Justia International Law Opinion SummariesArticles Posted in Agriculture Law
Minn-Chem, Inc. v. Agrium, Inc.
Most of the world's reserves of potash, a mineral used primarily in fertilizer, are in Canada, Russia, and Belarus. Defendants are producers with mines in those countries. Plaintiffs are direct and indirect potash purchasers in the U.S. They allege that producers operated a cartel through which they fixed prices in Brazil, China, and India, and that inflated prices in those markets influenced the price of potash in the U.S. Defendants moved to dismiss, arguing that the district court lacked jurisdiction under the Foreign Trade Antitrust Improvements Act, 15 U.S.C. 6a. The district court denied the motion. The Seventh Circuit affirmed. The world market for potash is highly concentrated and U.S. customers account for a high percentage of sales. This is not a “House-that-Jack-Built situation in which action in a foreign country filters through many layers and finally causes a few ripples” in the U.S. Foreign sellers allegedly created a cartel, took steps outside the U.S. to drive the price up of a product that is wanted in the U.S., and, after succeeding, sold that product to U.S. customers. The payment of overcharges by those customers was objectively foreseeable, and the amount of commerce is substantial. View "Minn-Chem, Inc. v. Agrium, Inc." on Justia Law
McKesson Corp., et al. v. Islamic Republic of Iran
McKesson, a United States company, claimed that after the Islamic Revolution, the government of Iran expropriated McKesson's interest in an Iranian dairy (Pak Dairy) and withheld its dividend payments. McKesson filed its complaint in 1982, the case reached the court on five prior occasions, and was remanded by the court for numerous trials by the district court. At issue was whether the court had jurisdiction over McKesson's claim and whether any recognized body of law provided McKesson with a private right of action against Iran. The court affirmed the district court's holding that the act of state doctrine did not apply in this case. While the court reversed the district court's holding that McKesson could base its claim on customary international law, the court affirmed the district court's alternative holding that the Treaty of Amity, construed as Iranian law, provided McKesson with a private right of action, and the court further affirmed the district court's finding that Iran was liable for the expropriation of McKesson's equity interest in Pak Dairy and the withholding of McKesson's dividend payments. Finally, the court reversed the district court's award of compound interest and remanded for calculation of an award consisting of the value of McKesson's expropriated property and withheld dividends plus simple interest. View "McKesson Corp., et al. v. Islamic Republic of Iran" on Justia Law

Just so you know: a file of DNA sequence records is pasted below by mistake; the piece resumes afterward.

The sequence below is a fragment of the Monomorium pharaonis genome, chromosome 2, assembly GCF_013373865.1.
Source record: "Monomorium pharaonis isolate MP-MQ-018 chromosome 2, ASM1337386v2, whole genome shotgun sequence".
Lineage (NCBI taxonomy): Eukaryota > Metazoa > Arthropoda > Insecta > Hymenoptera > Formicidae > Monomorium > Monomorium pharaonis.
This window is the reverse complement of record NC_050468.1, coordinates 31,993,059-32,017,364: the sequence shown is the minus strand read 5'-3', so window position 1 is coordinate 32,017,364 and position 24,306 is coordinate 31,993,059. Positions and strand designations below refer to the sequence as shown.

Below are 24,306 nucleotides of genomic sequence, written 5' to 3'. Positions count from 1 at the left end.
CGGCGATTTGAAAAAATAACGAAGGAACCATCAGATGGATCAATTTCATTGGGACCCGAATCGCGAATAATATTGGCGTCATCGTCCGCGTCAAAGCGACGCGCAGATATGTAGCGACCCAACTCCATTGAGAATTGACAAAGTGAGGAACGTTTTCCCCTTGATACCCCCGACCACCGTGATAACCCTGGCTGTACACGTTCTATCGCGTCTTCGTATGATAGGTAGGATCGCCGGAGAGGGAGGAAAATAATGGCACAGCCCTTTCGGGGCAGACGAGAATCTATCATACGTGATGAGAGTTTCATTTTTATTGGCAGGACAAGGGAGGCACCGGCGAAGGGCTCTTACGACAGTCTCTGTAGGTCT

Miguel Sanchez Osorio, et al v. Dow Chemical Company, et al
Plaintiffs sued defendants, Dow Chemical Company ("Dow") and Dole Food Company, Inc. ("Dole"), for physical and psychological injuries they sustained from exposure to a pesticide, dibromocholoropropane, Dow supplied to Dole to use on its banana plantations. At issue is whether the over $97 million judgment a Nicaraguan court awarded plaintiffs is enforceable under the Florida Uniform Out-of-country Foreign Money-Judgments Recognition Act ("Act"). The court affirmed the district court's holding that the Nicaraguan judgment is not due recognition and enforcement under the Act where the Nicaraguan court lacked subject matter jurisdiction and/or personal jurisdiction over the defendants, where the judgment was "rendered under a system which does not provide... procedures compatible with the requirements of due process of law" under the Act, and where recognizing the Nicaraguan judgment would be repugnant to Florida public policy.